Saturday 11 May 2019

Natural Lifemanship with Nabokov

I use the Natural Lifemanship model to work with my horses in the round pen, to help them develop self-regulation and learn to connect with me. Although the work derives from natural horsemanship, there are some important differences: mainly, in Natural Lifemanship, we’re not asking the horse to be submissive. Instead, the work is informed by an understanding of brain function. Submission is a lower-brain survival function, a kind of mindless autopilot. On the other hand, cooperation is a freely chosen action, arising from an integrated, whole-brain process. A cooperative horse knows how to calm down, think, and decide to do the right thing for his relationship with his person. Natural Lifemanship helps us develop the horse’s brain in this very intentional way.

The beauty of the work is that it helps human and horse simultaneously. While we make requests of the horse and respond to his signals, we develop our own self-awareness and self-regulation; the horse gives us continual feedback on the energy we’re projecting. We’re asking the horse to connect with us, and in turn, we need to be a safe person for the horse to connect with. That means we need to appropriately control our own emotional and physiological energy, which the horse senses all the time. In other words, how we do things matters just as much as what we’re trying to do. Which leads to one of the core NL principles: No matter the task or activity, connection is always the goal.

Nabokov is a six-year-old gelding who came to us with a lot of anxiety about being ridden. He also had trouble calming himself down in the round pen. He’d spook and run around without regard for whatever I was doing. Over the course of several sessions, he learned to connect with me and settle down. I saw him developing self-regulation: something would startle him; he’d spook and buck; then he’d pause, slow down, come over to me and take a breath. He’d learned that connecting with me was a way to calm himself down. Importantly, this is not about me controlling him. It’s about him learning to appropriately control himself. The connection between us simply helped him get there. When I’m calm and he connects with me, that helps him settle his own energy. Connection feels good to both of us.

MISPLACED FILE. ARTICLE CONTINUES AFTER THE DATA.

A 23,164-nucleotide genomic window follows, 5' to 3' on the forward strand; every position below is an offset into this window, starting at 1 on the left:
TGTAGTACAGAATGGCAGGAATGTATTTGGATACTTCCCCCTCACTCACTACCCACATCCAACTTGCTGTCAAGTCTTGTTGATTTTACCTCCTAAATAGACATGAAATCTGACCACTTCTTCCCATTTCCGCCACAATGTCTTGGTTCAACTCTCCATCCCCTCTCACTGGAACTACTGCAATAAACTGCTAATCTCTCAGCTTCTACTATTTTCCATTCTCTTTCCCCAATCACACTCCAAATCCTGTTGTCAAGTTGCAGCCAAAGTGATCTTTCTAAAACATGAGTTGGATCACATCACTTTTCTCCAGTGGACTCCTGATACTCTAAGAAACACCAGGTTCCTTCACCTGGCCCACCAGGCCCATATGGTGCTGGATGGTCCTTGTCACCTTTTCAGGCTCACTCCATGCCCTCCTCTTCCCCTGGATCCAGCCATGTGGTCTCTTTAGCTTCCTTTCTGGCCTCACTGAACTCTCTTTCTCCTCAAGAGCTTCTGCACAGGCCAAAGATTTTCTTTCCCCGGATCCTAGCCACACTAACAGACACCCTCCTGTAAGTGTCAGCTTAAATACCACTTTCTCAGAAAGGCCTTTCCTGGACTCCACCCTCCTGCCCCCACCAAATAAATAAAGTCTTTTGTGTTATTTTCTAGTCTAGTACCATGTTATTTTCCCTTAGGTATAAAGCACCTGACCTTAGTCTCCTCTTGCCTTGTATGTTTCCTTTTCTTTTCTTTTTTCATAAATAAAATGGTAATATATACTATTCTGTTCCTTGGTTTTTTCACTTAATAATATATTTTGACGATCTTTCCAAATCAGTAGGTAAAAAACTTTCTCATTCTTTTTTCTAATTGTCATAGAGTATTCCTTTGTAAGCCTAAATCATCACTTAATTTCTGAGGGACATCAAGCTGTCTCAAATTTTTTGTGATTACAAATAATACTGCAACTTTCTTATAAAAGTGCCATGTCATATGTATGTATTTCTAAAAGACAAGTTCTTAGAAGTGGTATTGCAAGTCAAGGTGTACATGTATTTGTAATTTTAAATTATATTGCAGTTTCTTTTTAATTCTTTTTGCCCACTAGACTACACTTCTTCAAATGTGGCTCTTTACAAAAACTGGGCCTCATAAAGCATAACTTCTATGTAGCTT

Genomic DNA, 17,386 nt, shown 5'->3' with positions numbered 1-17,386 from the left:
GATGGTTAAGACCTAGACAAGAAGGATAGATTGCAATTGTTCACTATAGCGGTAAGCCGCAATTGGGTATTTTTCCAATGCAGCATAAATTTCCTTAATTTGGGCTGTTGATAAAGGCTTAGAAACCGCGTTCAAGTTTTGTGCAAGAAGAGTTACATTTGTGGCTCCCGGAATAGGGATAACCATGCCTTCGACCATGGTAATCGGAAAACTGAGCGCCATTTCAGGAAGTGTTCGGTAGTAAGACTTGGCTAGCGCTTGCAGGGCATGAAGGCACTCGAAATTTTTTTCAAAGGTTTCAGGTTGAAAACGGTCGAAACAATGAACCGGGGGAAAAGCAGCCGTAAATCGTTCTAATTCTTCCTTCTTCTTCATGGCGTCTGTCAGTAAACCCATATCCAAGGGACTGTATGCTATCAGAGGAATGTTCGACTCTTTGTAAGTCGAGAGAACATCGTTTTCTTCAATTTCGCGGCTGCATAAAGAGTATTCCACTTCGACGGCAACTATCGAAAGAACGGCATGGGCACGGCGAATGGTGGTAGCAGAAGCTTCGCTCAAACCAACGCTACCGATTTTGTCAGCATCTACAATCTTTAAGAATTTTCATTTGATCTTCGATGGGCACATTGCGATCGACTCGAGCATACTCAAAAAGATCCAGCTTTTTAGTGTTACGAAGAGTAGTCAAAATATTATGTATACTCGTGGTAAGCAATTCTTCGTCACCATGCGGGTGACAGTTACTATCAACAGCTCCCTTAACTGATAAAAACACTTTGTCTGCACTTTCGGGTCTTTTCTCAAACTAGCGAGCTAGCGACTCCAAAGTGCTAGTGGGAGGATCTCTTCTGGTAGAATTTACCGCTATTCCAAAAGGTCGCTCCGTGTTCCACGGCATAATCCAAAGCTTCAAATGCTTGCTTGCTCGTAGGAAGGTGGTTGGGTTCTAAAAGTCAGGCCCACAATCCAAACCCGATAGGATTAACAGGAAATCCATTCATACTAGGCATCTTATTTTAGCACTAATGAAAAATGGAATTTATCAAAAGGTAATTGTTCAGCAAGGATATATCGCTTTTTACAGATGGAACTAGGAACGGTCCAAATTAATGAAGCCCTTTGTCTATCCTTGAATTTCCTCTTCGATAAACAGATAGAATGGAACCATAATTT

And what connection means, specifically, is an attuned relationship in which we both do the right thing for the other. Not coercing, not placating, but communicating appropriately and clearly—and enjoying each other.

If that sounds like what we want from all our relationships, it’s because Natural Lifemanship is also a model of equine-assisted therapy and equine-assisted learning. It’s a powerful way of healing trauma, and the relationship principles we learn in the context of working with the horse help us in all other areas of our lives. 

In these videos, I’m working with Nabokov on attachment (following with connection), detachment (moving apart from each other with connection), and getting comfortable with riding.

Learn more about Natural Lifemanship here.

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